1. Individual instances abound of the conversion of notorious drunkards, of savage prize-fighters, of shameless courtesans, of ribald atheists, of those who were abandoned by all, and who abandoned themselves to hopeless sin, of men who were the terror of their tribe or of their district, etc. Therefore we need not and we should not despair of those who are living amongst us, and who are at present a long way off from truth and righteousness. The gospel of Christ can change the very nature of these—can tame the most ferocious, can raise the most fallen, can liberate the most enslaved, can make beautiful the most deformed of the children of men; it can do so by the power of the truth and of the Spirit of God.
2. Families, societies, communities have undergone as complete a transformation.
II. THE EXTENSIVE RANGE OF THE GOSPEL OF CHRIST. (Isaiah 11:9.) What a vast void would there be if the waters were withdrawn! Into what profound depths should we look down! What mighty stretches of sand and clay and rock would be disclosed! What lengths and breadths are covered, what depths are now filled up by the abounding waters of the sea! As containing the element of life to millions of living creatures, as supplying a highway for the nations of the earth, and as providing scope for the ambition, courage, and enterprise of man, what a grand sufficiency do we see in the waters of the ocean! So shall it prove to be with Divine truth. There shall be seen to be a sufficiency, in the gospel of the Savior, to cover the entire earth, to meet the wants of the whole population of the globe. No land so remote, no clime so rigorously cold or scorchingly hot, no interior so impenetrable, no barbarism so rude, no prejudice so inveterate, but that the gospel of Christ shall cover it with its benignant power.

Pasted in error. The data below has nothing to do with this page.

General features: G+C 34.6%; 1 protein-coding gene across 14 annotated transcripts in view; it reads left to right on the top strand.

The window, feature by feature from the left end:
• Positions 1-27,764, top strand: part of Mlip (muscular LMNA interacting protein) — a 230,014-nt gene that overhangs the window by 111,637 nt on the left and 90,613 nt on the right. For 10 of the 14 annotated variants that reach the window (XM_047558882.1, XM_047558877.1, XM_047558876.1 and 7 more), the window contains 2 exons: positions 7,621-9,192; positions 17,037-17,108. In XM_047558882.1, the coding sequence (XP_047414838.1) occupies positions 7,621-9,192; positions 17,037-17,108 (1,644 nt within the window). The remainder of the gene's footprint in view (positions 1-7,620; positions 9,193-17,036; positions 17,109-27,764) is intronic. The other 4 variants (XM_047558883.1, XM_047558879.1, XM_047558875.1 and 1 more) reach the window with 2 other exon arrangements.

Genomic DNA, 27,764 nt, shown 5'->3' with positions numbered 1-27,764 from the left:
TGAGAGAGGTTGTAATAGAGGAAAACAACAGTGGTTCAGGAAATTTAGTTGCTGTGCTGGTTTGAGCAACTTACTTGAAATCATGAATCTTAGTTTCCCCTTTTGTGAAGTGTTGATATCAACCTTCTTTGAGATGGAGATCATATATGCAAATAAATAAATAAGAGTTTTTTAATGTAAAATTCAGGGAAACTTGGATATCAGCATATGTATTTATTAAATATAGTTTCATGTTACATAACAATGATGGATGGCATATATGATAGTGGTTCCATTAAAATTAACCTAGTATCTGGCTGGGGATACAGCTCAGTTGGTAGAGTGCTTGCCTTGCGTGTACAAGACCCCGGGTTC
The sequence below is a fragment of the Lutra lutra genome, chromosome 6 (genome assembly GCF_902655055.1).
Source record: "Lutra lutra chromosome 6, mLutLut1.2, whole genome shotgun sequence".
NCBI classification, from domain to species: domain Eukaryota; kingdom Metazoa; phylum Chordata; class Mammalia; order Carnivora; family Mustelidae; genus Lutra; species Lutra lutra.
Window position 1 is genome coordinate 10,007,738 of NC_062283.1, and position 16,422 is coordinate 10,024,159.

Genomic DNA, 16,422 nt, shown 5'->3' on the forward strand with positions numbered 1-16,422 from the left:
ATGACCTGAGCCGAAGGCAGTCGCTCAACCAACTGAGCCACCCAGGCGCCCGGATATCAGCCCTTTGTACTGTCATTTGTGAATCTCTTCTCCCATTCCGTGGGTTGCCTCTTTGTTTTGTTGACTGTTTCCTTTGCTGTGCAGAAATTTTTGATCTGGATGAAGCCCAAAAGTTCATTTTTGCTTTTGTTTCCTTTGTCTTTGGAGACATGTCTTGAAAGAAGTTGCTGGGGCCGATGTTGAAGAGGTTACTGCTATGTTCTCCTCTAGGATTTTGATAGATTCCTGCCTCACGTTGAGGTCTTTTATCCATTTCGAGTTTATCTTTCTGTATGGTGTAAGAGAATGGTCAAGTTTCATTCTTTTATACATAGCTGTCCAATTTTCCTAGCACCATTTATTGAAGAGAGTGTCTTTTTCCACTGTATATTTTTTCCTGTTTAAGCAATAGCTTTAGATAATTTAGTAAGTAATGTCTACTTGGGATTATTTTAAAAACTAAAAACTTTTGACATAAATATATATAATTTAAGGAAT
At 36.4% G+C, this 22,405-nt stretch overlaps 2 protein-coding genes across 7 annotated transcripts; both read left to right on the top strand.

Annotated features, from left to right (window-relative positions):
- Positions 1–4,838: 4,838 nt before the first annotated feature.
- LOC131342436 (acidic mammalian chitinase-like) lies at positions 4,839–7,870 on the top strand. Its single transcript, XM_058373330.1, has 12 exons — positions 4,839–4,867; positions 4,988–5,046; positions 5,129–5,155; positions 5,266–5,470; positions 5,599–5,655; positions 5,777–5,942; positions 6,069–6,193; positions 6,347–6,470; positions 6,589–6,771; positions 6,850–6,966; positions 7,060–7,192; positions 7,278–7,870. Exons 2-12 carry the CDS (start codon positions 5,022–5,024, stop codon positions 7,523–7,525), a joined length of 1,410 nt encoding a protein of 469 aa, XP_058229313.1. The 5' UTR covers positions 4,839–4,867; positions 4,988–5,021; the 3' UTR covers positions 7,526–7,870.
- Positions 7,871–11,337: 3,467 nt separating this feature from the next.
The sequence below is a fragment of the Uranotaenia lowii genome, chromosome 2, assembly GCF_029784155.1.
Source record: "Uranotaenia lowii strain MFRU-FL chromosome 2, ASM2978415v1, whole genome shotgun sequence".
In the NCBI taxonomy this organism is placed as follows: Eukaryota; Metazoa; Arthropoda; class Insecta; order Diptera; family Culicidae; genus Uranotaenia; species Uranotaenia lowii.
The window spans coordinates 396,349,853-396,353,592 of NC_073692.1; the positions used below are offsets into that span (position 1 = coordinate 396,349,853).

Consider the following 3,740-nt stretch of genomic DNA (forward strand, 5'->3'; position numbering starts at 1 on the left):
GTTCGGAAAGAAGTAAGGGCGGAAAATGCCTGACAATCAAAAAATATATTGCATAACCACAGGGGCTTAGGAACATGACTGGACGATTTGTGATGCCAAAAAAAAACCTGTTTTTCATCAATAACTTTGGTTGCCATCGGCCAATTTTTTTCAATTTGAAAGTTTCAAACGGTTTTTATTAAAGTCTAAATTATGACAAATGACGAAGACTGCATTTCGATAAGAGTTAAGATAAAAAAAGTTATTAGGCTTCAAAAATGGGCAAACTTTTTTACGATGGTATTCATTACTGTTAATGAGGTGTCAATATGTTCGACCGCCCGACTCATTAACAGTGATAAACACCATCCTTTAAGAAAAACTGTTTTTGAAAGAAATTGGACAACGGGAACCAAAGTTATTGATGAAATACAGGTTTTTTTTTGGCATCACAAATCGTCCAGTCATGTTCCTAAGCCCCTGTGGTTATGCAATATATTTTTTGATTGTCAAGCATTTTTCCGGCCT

1. Let us rejoice in the earnest of its fulfillment; great things have been a